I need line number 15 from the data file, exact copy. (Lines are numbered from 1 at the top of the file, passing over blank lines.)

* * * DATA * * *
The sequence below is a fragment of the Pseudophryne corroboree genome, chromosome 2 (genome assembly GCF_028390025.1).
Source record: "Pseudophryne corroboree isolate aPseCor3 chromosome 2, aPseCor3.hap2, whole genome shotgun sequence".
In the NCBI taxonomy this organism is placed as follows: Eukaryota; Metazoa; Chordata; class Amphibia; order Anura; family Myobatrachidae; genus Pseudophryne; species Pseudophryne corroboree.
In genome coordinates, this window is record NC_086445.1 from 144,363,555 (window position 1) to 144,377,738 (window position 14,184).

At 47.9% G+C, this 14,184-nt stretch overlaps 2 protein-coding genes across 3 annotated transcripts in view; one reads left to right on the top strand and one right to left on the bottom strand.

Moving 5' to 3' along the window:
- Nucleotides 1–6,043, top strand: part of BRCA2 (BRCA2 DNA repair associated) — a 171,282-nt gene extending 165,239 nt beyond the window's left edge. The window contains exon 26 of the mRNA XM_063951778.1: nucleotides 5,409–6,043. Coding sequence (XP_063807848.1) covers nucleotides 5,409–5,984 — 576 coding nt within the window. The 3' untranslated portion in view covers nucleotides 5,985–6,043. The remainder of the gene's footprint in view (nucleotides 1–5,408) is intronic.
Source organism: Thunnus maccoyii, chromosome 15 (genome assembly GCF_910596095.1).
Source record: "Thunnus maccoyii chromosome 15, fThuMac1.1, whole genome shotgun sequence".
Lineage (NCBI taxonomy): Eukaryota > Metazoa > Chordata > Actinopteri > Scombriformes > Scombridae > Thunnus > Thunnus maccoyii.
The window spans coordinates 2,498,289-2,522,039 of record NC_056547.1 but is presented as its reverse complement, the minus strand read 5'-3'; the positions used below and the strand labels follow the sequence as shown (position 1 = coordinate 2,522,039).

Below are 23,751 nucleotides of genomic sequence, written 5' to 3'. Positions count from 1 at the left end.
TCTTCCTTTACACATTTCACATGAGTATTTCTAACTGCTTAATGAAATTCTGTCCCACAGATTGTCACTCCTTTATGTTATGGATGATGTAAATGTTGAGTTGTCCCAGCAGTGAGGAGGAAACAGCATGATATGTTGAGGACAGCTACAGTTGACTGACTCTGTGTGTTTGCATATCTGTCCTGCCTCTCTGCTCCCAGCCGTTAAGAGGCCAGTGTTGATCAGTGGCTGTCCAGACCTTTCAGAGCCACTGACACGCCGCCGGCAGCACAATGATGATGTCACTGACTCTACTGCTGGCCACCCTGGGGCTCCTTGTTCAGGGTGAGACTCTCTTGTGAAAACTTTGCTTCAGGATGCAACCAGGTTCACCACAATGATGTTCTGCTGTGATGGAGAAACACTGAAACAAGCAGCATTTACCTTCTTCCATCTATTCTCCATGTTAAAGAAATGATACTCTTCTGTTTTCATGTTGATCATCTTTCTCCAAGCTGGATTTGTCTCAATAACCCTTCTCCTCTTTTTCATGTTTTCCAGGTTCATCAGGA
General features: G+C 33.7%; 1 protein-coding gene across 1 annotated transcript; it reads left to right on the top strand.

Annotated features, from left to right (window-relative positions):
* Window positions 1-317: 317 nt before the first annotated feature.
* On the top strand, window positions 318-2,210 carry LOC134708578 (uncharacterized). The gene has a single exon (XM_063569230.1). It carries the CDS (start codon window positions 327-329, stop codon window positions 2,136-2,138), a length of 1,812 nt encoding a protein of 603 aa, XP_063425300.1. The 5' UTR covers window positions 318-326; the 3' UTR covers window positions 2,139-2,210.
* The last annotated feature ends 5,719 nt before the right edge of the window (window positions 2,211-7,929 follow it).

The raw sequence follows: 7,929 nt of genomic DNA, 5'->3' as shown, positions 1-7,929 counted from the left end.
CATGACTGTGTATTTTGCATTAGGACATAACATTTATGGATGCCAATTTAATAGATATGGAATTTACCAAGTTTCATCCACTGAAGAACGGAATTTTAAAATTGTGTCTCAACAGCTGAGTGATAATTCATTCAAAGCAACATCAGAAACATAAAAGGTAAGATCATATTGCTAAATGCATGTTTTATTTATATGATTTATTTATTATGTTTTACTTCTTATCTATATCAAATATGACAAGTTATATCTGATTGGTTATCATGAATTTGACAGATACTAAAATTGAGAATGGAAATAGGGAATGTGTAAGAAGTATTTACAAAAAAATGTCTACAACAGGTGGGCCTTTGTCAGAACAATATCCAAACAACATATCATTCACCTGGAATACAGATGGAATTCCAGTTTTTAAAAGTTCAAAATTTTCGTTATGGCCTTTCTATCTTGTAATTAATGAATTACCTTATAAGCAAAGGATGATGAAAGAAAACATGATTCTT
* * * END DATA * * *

Annotated features, from left to right (window-relative positions):